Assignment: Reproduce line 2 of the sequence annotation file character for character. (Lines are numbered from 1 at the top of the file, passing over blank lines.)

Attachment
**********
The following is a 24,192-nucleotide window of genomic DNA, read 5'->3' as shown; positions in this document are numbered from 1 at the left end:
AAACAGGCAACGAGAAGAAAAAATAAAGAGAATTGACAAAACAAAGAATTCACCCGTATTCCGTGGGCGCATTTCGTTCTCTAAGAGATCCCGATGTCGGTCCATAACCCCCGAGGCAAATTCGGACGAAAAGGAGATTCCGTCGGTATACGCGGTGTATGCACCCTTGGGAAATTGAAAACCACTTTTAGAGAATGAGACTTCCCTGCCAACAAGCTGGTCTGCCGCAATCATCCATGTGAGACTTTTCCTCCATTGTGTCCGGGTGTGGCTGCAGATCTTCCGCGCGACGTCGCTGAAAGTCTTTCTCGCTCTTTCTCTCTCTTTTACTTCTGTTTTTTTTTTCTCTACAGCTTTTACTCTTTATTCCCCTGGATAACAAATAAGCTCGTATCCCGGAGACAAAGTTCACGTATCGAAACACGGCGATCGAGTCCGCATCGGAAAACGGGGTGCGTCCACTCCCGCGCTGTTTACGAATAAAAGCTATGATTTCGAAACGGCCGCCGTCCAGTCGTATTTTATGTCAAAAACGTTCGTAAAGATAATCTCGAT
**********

AAACAGGCAACGAGAAGAAAAAATAAAGAGAATTGACAAAACAAAGAATTCACCCGTATTCCGTGGGCGCATTTCGTTCTCTAAGAGATCCCGATGTCGGTCCATAACCCCCGAGGCAAATTCGGACGAAAAGGAGATTCCGTCGGTATACGCGGTGTATGCACCCTTGGGAAATTGAAAACCACTTTTAGAGAATGAGACTTCCCTGCCAACAAGCTGGTCTGCCGCAATCATCCATGTGAGACTTTTCCTCCATTGTGTCCGGGTGTGGCTGCAGATCTTCCGCGCGACGTCGCTGAAAGTCTTTCTCGCTCTTTCTCTCTCTTTTACTTCTGTTTTTTTTTTCTCTACAGCTTTTACTCTTTATTCCCCTGGATAACAAATAAGCTCGTATCCCGGAGACAAAGTTCACGTATCGAAACACGGCGATCGAGTCCGCATCGGAAAACGGGGTGCGTCCACTCCCGCGCTGTTTACGAATAAAAGCTATGATTTCGAAACGGCCGCCGTCCAGTCGTATTTTATGTCAAAAACGTTCGTAAAGATAATCTCGAT